Imagine going on a Cub Scout camping trip without knowing how long you’ll be gone or whether you’ll have a home to return to when it’s over.

That scenario befell Pack 54 of the Western Los Angeles County Council last month. After a wildfire ignited nearby, the pack converted an already-planned campout into an evacuation.

“Our families packed for the campout and then had to turn around and tear their cherished belongings from their houses,” says Pack 54 Cubmaster Charles Nance. “I have never been camping before where you look at your tent as a long-term possibility.”

Some of the Pack 54 families found shelter with friends or family members who lived out of the danger zone. But six families from Pack 54 had no real place to go. They decided to proceed with the campout, taking everything they could fit into their vehicles to the BSA’s Camp Trask in Monrovia, Calif.

“The folks at Camp Trask were amazing,” Nance says. “They offered to let us stay as long as we needed to at the camp until we figured things out.”

Pack 54 was one of several Scouting units affected by the November wildfire in Southern California known as the Woolsey Fire. The fire killed three people and resulted in the destruction of 1,500 buildings. (To learn how the Northern California wildfire, known as the Camp Fire, affected our Scouting family, read this.)

Thankfully, none of the Pack 54 families lost their homes. But their story — and the stories of other packs and troops who did a Good Turn during the Southern California wildfire — is fascinating.

To keep the Cub Scouts occupied during their evacuation, the adults organized archery, hiking and exploring the camp.
To keep the Cub Scouts occupied during their evacuation, the adults organized archery, hiking and camp exploration.

Pack 54 takes an extended campout

Nov. 9 to 11 was supposed to be a Pack 54 family camping weekend. But by Nov. 8, most of the families in the pack had received an evacuation order.

Those families that decided to go camping “made quite the scene,” Nance says.

“Our cars were packed to overflowing,” he says. “In addition to the Cub Scouts and their families, we had all the family pets: dogs, cats, rats and even a lizard.”

The adults stopped for all the food and equipment the families would need during their stay.

Camp Trask staff, in true Scouting fashion, turned their dining hall and other buildings into evacuation centers. They even let the Cub Scouts relieve stress by shooting bows and arrows, hiking and panning for gold.

“The camping adventure took our minds off the fact that we all were facing the very real possibility of losing everything we had not managed to cram into our cars,” Nance says. “Everyone supported each other, and we kept our spirits very high.”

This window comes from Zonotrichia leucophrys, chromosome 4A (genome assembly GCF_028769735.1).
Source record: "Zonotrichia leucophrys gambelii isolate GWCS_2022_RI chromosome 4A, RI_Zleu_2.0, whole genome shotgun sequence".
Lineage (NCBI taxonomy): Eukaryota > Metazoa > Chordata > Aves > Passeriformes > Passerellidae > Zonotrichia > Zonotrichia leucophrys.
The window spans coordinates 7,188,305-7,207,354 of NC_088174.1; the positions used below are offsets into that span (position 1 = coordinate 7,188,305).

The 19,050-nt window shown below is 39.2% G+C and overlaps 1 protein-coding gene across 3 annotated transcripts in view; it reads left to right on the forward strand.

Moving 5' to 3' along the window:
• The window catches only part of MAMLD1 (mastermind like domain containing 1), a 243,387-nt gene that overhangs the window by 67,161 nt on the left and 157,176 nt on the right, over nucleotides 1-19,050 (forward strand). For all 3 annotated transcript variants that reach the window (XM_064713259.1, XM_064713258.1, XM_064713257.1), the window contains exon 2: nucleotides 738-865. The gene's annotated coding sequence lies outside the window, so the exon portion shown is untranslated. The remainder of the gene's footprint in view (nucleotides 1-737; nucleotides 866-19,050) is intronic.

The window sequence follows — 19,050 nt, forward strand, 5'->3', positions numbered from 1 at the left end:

(See also: Read more about the BSA’s age guidelines for camping.)

Pack 54 plans to give back

Their ordeal over, Pack 54 is now focused on thanking the heroes of the Woolsey Fire.

On Saturday, the pack will participate in “Operation Firefighters Appreciation Dinner.” Cub Scouts packs and Boy Scouts troops from the Las Colinas District, part of the Western Los Angeles County Council, will bring pizza to various fire stations to thank these men and women for their efforts.

Hundreds of Cub Scouts and Boy Scouts will spread out to 15 different fire stations.

In addition to hot pizza, they’ll bring handmade thank-you notes and photos. What a great way to remind these firefighters that their efforts saved lives.

More stories of service after the Woolsey Fire …

Zoe holds her pack’s Scout Spirit Award — a stuffed tiger.

Zoe shows Scout Spirit

“Helping other people at all times” doesn’t usually mean “when a wildfire is still raging.”

But don’t tell that to Zoe Moore, a Wolf Scout in Pack 127 of Agoura Hills, Calif.

On Nov. 11, Zoe showed true Scout Spirit when she visited an evacuation center — well outside the fire danger zone — to hand out breakfast burritos and make coffee. She helped bring a little comfort to these families who were forced to wait out the blaze.

At last month’s Pack 127 meeting, Cubmaster Steve Lloyd presented Zoe with the pack’s Scout Spirit Award. He pointed to Zoe as an excellent example of someone living the Scout Oath.

Troop 485 fills sandbags

Once the fires were extinguished, the risk shifted to mudslides. The worry was that rain washing over the burned area would wash mountains of mud into neighborhoods.

Troop 485 of the Western Los Angeles County Council stepped in, filling sandbags to distribute to local homeowners.

Their efforts even made the local news.

Troop 127 helps its neighbors

Members of Troop 127 should be commended, too. They volunteered at the Las Virgenes Unified School District donation center. It’s here that affected families could get food, clothing, gift cards and more to help them recover.

Troop 127 also helped out at the World Center Kitchen, which made 10,000 meals a day for first responders and evacuees during the first weeks of the fires.

These are just a few examples of a fact that’s been true about the BSA since for more than 100 years: When life takes a bad turn, Scouts step in with a Good Turn.

Share your story

Did your pack, troop or crew contribute after the Southern California wildfire? Share your story and photos below in the comments.

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